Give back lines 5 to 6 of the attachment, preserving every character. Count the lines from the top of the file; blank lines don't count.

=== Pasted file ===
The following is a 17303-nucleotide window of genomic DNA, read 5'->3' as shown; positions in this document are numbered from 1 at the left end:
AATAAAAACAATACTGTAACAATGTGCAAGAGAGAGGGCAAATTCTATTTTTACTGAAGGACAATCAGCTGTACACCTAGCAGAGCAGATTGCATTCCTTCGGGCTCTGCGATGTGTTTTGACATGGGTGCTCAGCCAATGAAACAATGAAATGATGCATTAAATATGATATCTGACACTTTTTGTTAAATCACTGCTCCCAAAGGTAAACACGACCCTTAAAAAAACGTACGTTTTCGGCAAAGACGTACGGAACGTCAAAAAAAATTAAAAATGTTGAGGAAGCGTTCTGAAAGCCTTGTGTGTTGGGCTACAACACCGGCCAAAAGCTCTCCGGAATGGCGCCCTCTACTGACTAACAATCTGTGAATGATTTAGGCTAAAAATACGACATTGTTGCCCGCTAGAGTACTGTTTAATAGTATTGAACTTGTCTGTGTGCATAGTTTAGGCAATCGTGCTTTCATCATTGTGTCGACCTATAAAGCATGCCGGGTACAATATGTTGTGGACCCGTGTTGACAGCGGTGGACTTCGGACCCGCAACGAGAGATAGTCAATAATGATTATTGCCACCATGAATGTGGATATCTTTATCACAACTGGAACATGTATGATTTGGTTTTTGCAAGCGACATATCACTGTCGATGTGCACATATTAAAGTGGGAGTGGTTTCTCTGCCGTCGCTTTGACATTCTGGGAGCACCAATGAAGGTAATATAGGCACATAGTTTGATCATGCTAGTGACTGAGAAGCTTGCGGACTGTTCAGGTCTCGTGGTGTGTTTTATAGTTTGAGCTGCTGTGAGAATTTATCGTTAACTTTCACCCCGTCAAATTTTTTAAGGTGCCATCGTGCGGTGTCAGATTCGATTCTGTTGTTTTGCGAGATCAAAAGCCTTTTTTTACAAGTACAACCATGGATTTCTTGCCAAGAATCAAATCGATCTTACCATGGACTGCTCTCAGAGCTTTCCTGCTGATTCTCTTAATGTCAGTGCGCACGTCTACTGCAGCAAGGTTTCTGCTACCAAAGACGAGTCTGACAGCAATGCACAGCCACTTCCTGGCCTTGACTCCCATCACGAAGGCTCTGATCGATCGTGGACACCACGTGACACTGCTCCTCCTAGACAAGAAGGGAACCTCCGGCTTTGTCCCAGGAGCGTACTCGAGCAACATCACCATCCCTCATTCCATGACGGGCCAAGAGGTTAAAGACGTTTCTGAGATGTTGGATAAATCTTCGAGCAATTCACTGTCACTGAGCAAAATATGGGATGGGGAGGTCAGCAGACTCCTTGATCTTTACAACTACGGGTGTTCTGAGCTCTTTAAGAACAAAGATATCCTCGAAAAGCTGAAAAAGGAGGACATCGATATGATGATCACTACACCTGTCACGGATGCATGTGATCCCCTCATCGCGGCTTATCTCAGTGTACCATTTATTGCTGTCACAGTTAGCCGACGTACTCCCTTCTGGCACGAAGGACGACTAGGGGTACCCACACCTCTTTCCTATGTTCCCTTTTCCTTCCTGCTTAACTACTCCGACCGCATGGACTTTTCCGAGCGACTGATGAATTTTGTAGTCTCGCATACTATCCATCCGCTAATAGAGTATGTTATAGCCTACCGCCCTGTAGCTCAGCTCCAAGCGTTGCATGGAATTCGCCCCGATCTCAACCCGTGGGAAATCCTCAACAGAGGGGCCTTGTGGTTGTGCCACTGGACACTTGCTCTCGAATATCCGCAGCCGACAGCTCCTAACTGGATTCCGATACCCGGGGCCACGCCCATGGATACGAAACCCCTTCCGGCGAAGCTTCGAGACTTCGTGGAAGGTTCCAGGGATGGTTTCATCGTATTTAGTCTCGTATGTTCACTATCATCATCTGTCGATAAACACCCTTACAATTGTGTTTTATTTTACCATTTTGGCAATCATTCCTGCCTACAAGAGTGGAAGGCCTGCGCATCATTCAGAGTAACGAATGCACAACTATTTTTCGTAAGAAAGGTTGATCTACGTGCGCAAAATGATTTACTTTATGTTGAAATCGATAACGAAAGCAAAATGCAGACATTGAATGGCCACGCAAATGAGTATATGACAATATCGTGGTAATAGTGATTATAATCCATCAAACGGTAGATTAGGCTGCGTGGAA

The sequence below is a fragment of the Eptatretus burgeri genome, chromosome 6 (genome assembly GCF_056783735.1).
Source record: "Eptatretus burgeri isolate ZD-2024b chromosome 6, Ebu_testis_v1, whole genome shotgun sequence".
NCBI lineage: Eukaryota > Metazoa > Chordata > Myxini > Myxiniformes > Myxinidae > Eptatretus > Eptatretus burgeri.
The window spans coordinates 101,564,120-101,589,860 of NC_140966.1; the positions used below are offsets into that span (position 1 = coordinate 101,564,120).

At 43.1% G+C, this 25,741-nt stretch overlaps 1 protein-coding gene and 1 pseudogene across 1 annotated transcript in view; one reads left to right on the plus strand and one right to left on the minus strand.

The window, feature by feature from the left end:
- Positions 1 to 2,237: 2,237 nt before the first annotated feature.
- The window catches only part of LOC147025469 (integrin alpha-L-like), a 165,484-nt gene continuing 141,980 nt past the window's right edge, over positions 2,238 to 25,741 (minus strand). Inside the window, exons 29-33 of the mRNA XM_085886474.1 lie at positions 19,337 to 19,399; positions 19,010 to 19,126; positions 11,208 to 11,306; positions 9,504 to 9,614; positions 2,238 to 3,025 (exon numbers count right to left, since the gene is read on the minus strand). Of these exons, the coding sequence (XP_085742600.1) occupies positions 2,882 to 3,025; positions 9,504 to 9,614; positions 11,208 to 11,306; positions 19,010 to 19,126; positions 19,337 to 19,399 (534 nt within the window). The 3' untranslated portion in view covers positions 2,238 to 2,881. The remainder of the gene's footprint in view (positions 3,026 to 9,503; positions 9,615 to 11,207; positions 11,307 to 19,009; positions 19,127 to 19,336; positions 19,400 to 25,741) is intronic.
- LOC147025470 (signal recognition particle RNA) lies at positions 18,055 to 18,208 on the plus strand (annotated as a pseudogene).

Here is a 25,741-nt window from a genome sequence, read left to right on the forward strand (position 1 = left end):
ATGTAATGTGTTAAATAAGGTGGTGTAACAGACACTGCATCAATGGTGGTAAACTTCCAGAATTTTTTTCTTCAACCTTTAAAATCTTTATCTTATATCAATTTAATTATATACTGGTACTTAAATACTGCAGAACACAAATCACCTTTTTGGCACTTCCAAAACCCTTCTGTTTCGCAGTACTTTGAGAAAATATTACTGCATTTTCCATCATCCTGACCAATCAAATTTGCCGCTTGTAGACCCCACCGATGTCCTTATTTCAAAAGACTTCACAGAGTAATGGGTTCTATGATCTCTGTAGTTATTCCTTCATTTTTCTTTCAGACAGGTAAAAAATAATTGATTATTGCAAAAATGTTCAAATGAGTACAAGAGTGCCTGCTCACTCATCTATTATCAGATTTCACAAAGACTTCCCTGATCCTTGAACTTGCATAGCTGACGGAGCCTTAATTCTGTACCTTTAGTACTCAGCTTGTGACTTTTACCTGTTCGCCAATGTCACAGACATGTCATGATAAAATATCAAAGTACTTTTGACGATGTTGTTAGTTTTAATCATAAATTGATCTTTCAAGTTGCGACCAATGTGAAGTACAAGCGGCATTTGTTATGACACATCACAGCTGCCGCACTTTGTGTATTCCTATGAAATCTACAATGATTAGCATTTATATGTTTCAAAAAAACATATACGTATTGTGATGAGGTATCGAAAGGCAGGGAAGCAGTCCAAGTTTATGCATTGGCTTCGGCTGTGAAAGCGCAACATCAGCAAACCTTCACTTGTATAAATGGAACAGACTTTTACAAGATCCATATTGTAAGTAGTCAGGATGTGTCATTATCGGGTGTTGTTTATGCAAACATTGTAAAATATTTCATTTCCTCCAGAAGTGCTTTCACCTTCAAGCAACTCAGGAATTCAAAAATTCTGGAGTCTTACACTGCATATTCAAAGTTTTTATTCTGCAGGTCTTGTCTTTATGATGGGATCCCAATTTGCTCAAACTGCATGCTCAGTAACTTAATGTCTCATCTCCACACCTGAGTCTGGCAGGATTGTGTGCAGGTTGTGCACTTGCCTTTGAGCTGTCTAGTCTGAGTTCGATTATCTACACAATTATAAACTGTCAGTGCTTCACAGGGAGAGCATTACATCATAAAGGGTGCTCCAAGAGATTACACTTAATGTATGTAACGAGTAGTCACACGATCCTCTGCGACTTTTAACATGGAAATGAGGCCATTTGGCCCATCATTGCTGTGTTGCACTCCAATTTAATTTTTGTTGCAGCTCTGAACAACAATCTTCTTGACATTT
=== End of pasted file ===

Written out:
NCBI lineage: Eukaryota > Metazoa > Chordata > Myxini > Myxiniformes > Myxinidae > Eptatretus > Eptatretus burgeri.
The window spans coordinates 101,564,120-101,589,860 of NC_140966.1; the positions used below are offsets into that span (position 1 = coordinate 101,564,120).